Entrepreneurs who are bringing a new product or service to the market must often seek funding to support their plans. Many times they cannot obtain a loan because lenders are uncomfortable with the risk associated with the venture.
Therefore you may have to seek investors who are willing to take on this risk and become part owners of your business, thereby sharing in future profits. Preparation and practice are critical to effectively presenting your plan to these potential investors. Here are some tips that will improve your chances of success.
1. Know your audience. Be sure you understand what these potential investors want to know. Consider what they may already know about your venture and what points will be of most interest to them, especially information relating to their expected return on investment and its timing.
2. Clearly describe the product/service benefits. Investors must understand what your product or service is. Be able to clearly describe its function and features. Investors must also see what your product or service really does for the customer. Describe the benefits and why customers will be motivated to make a purchase.
3. Show your competitive edge. Demonstrate that you have thoroughly researched and understand the market and competition. Be able to show what makes your product or service unique and how it will stand out from the competition to your targeted customers.
4. Present a strong management team. The ability of your management team to make this venture a success is a key issue to your potential investors. Drive home the skills, experience and talent you and your team bring to this venture. Show you are a leader and are passionate about your business.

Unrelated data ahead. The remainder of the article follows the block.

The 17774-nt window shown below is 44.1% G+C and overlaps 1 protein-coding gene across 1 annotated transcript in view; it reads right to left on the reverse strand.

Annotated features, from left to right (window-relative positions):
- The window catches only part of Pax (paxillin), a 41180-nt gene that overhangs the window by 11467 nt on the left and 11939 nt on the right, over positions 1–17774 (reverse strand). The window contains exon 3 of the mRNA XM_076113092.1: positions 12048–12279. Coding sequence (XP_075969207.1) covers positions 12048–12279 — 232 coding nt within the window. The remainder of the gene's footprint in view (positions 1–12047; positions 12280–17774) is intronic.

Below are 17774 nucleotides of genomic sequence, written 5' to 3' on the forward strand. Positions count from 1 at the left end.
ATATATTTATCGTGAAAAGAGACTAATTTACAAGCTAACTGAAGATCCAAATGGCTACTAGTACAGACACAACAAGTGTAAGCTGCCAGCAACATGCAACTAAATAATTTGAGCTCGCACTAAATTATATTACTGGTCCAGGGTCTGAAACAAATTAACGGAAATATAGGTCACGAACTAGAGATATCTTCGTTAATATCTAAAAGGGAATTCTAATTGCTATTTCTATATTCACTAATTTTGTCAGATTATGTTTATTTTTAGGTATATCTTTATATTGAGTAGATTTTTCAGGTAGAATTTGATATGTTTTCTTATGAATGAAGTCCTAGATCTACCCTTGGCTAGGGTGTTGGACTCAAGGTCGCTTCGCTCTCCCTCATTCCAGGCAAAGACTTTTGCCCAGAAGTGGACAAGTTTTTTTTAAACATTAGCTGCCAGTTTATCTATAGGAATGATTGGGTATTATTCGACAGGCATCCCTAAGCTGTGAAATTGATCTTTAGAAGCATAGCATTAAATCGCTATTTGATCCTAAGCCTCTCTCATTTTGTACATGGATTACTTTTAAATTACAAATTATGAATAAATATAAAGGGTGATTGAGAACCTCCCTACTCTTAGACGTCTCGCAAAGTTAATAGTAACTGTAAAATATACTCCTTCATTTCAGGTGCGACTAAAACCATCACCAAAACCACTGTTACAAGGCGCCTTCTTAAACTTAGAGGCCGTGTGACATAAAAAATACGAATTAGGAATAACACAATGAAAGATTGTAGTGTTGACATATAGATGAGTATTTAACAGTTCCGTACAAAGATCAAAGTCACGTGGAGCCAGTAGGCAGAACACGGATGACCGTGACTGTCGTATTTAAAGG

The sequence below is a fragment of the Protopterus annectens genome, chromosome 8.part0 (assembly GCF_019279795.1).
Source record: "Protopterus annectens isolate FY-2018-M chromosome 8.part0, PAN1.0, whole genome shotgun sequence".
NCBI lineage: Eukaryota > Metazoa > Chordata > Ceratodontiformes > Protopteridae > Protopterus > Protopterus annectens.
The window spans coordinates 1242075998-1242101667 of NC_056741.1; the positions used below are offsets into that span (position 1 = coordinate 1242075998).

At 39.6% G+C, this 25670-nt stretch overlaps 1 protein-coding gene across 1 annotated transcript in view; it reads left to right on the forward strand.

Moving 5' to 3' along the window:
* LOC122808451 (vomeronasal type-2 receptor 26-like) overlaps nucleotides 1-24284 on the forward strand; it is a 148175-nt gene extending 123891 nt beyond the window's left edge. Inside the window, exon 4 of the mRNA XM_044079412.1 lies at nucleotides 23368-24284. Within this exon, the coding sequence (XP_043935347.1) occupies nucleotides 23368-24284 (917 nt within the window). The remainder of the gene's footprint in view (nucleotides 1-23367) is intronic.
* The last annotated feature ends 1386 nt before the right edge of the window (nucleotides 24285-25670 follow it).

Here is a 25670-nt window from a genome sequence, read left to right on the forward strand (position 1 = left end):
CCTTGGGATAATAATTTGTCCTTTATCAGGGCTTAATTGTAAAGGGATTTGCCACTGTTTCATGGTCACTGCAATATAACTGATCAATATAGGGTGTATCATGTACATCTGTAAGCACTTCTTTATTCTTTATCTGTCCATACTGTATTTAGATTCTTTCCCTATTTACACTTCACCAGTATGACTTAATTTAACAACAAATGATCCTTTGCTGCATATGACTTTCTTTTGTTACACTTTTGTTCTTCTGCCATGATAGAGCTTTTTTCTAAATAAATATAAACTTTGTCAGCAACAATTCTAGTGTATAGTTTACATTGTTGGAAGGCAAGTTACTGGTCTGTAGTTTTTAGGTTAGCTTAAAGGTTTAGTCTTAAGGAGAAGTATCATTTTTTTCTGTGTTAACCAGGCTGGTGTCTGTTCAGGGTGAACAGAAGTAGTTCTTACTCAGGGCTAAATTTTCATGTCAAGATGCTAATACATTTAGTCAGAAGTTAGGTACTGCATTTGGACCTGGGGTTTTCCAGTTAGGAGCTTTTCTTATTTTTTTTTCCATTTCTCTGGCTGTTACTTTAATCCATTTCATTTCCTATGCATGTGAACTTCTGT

5. Discuss the risks. Do not avoid discussing risk. Show the investors that you have considered the risks associated with your venture and the potential threats to its success. Discuss how you plan to deal with these threats if they occur.
6. Show them the money. Be sure you thoroughly understand your numbers and can communicate the financial picture for this venture. Develop financial projections and show investors what investment is needed and the expected return on that investment. Investors will also want to know the timing of their potential return on investment and how they will exit from the business.
7. Prepare for questions. You will not just make your presentation and sit down. Your audience will have questions about your venture, so be sure you leave time for this. Consider what questions may arise and be prepared to answer them during and after the presentation.
8. Properly use visual aids. Visual aids such as a computer with projector, flipcharts, videos, etc., can help you communicate critical points to investors. But remember that these are just tools. Do not let them take over or even ruin your presentation.
9. Sharpen your presentation skills. Not everyone enjoys presenting or has the proper skills to do a great presentation. But there are numerous books, articles, online seminars, videos, etc., that will help you learn how it is done. Spend some time educating yourself and sharpening your presentation skills.
If you are nervous about making mistakes, remember your purpose. This is not about being perfect, it is about communicating what you believe about your business and turning your audience into believers.
So focus on the presentation and effectively engaging and interacting with the audience. Maintain eye contact instead of constantly looking at the screen or computer. Smile and be enthusiastic.
10. Practice, practice, practice. Practice your presentation over and over until you and your team are thoroughly comfortable with it and can do it within the allotted time.
Practice in front of your financial adviser, business consultants and other small business owners to get feedback on content and delivery. Work on it until you can deliver a smooth presentation without the distractions that can result from lack of preparation.
To summarize, your presentation must effectively communicate to investors your proposed venture’s potential to succeed and achieve an attractive, timely return on their investment with an acceptable level of risk.
Connie Edwards is a business consultant with the University of Georgia’s Small Business Development Center. Contact her at 912-651-3200.